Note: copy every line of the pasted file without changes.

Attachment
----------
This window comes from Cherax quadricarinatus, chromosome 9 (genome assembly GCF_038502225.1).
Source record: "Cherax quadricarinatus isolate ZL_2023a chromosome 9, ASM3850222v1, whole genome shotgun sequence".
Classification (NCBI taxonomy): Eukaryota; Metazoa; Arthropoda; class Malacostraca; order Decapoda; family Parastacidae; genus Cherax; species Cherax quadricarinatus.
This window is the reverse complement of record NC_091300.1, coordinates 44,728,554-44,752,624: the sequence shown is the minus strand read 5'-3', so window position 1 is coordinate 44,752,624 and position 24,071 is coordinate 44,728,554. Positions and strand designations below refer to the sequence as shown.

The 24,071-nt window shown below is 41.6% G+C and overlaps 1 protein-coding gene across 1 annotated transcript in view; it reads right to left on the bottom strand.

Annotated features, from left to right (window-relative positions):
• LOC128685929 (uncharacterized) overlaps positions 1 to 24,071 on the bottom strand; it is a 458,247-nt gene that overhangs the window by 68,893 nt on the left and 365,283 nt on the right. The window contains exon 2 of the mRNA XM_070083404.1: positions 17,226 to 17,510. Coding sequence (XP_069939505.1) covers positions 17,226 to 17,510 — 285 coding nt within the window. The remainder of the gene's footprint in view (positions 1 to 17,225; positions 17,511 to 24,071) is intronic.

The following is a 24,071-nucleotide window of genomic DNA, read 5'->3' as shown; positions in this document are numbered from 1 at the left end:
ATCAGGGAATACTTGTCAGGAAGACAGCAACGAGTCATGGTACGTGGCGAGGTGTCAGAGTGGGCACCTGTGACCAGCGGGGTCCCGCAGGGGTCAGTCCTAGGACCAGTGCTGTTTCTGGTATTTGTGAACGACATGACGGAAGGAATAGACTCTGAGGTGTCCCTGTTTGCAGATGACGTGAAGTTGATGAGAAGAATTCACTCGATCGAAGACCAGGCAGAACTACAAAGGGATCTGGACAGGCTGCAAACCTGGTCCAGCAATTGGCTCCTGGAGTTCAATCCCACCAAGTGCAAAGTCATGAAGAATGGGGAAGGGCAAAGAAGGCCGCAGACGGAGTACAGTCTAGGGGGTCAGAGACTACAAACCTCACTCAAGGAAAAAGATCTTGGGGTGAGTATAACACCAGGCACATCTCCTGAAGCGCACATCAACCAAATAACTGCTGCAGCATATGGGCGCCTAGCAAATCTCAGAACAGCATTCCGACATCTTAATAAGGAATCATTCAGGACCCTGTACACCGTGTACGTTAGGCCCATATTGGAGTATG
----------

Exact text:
This window comes from Cherax quadricarinatus, chromosome 9 (genome assembly GCF_038502225.1).
Source record: "Cherax quadricarinatus isolate ZL_2023a chromosome 9, ASM3850222v1, whole genome shotgun sequence".
Classification (NCBI taxonomy): Eukaryota; Metazoa; Arthropoda; class Malacostraca; order Decapoda; family Parastacidae; genus Cherax; species Cherax quadricarinatus.
This window is the reverse complement of record NC_091300.1, coordinates 44,728,554-44,752,624: the sequence shown is the minus strand read 5'-3', so window position 1 is coordinate 44,752,624 and position 24,071 is coordinate 44,728,554. Positions and strand designations below refer to the sequence as shown.

The 24,071-nt window shown below is 41.6% G+C and overlaps 1 protein-coding gene across 1 annotated transcript in view; it reads right to left on the bottom strand.

Annotated features, from left to right (window-relative positions):
• LOC128685929 (uncharacterized) overlaps positions 1 to 24,071 on the bottom strand; it is a 458,247-nt gene that overhangs the window by 68,893 nt on the left and 365,283 nt on the right. The window contains exon 2 of the mRNA XM_070083404.1: positions 17,226 to 17,510. Coding sequence (XP_069939505.1) covers positions 17,226 to 17,510 — 285 coding nt within the window. The remainder of the gene's footprint in view (positions 1 to 17,225; positions 17,511 to 24,071) is intronic.

The following is a 24,071-nucleotide window of genomic DNA, read 5'->3' as shown; positions in this document are numbered from 1 at the left end:
ATCAGGGAATACTTGTCAGGAAGACAGCAACGAGTCATGGTACGTGGCGAGGTGTCAGAGTGGGCACCTGTGACCAGCGGGGTCCCGCAGGGGTCAGTCCTAGGACCAGTGCTGTTTCTGGTATTTGTGAACGACATGACGGAAGGAATAGACTCTGAGGTGTCCCTGTTTGCAGATGACGTGAAGTTGATGAGAAGAATTCACTCGATCGAAGACCAGGCAGAACTACAAAGGGATCTGGACAGGCTGCAAACCTGGTCCAGCAATTGGCTCCTGGAGTTCAATCCCACCAAGTGCAAAGTCATGAAGAATGGGGAAGGGCAAAGAAGGCCGCAGACGGAGTACAGTCTAGGGGGTCAGAGACTACAAACCTCACTCAAGGAAAAAGATCTTGGGGTGAGTATAACACCAGGCACATCTCCTGAAGCGCACATCAACCAAATAACTGCTGCAGCATATGGGCGCCTAGCAAATCTCAGAACAGCATTCCGACATCTTAATAAGGAATCATTCAGGACCCTGTACACCGTGTACGTTAGGCCCATATTGGAGTATG